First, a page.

A Connecticut Yankee in King Arthur’s Court
Illustrated by David Hughes
Introduced by Fred Kaplan
A hilarious novel from the master of satire and irony. Factory manager Hank finds himself transported to legendary Camelot, but soon discovers that King Arthur’s court isn’t quite as chivalrous as he thought.
Hank Morgan is a confident, practical 19th-century American managing 1,000 men in a Connecticut factory, until a fellow nicknamed Hercules knocks him unconscious. When he awakes, Hank is sitting beneath an oak tree surrounded by beautiful countryside. Before long, he is up the tree, seeking refuge from an over-zealous jousting knight. After careful negotiation the two set out together, Hank humouring his armoured companion, whom he assumes is from a circus or an asylum, apparently called Camelot. Only when a pageboy mentions that he was born in 513 does our hero discover that he has transmigrated, body and soul, to the court of King Arthur.
Bound in printed and blocked cloth
Set in Bulmer
Frontispiece and 9 colour illustrations
9½˝ x 6¼˝
‘A central document in American intellectual history’
- Henry Nash Smith
One of Mark Twain’s finest comic novels, A Connecticut Yankee, adapted twice for film and once staged as a Broadway musical, is a satire on both contemporary politics and nostalgia for medieval mores.
Hank is an entrepreneur, certain that he can and should transform Camelot into a modern democratic society, free from superstition and slavery, enriched by science. Unsurprisingly, his mission meets with resistance – resistance that is ultimately cataclysmic, forcing Hank to change his view of humankind: ‘What this folk needed, then, was a Reign of Terror and a guillotine, and I was the wrong man for them.’ This Folio edition is introduced by Fred Kaplan, a Twain biographer and Distinguished Professor Emeritus of English at Queens College and the Graduate Center of the City University of New York. He comments that, while ‘preposterously funny’, this novel is no laughing matter. Rather it is a brilliant display of Twain’s ability to drive home serious, often unpalatable ideas, through humour and irony.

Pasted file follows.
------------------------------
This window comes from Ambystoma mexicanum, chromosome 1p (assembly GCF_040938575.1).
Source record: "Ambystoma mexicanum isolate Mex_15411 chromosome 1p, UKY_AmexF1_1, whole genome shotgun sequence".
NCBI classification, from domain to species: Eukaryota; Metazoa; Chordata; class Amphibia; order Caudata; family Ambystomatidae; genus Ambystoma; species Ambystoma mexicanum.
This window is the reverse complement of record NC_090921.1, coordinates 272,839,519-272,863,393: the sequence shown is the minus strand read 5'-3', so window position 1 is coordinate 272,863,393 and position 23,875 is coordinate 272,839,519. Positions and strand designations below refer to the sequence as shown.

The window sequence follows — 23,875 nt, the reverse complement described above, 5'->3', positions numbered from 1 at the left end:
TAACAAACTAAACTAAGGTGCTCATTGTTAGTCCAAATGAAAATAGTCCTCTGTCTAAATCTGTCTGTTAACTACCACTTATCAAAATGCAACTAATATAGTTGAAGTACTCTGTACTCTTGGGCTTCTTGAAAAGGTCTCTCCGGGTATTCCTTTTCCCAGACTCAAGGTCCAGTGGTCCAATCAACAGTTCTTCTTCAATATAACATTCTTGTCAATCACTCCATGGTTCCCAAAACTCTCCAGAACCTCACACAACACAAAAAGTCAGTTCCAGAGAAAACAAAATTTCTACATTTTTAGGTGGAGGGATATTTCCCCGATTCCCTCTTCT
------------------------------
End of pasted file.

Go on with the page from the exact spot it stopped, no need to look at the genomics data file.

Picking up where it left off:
Twain considered illustrations for his novels with great care, knowing their importance to his readers. We hope that he would have approved of David Hughes’s bold interpretation of A Connecticut Yankee. His coloured pen-and-ink drawings and endpaper designs capture wonderfully the absurdity of the narrative and its excoriating take on human life.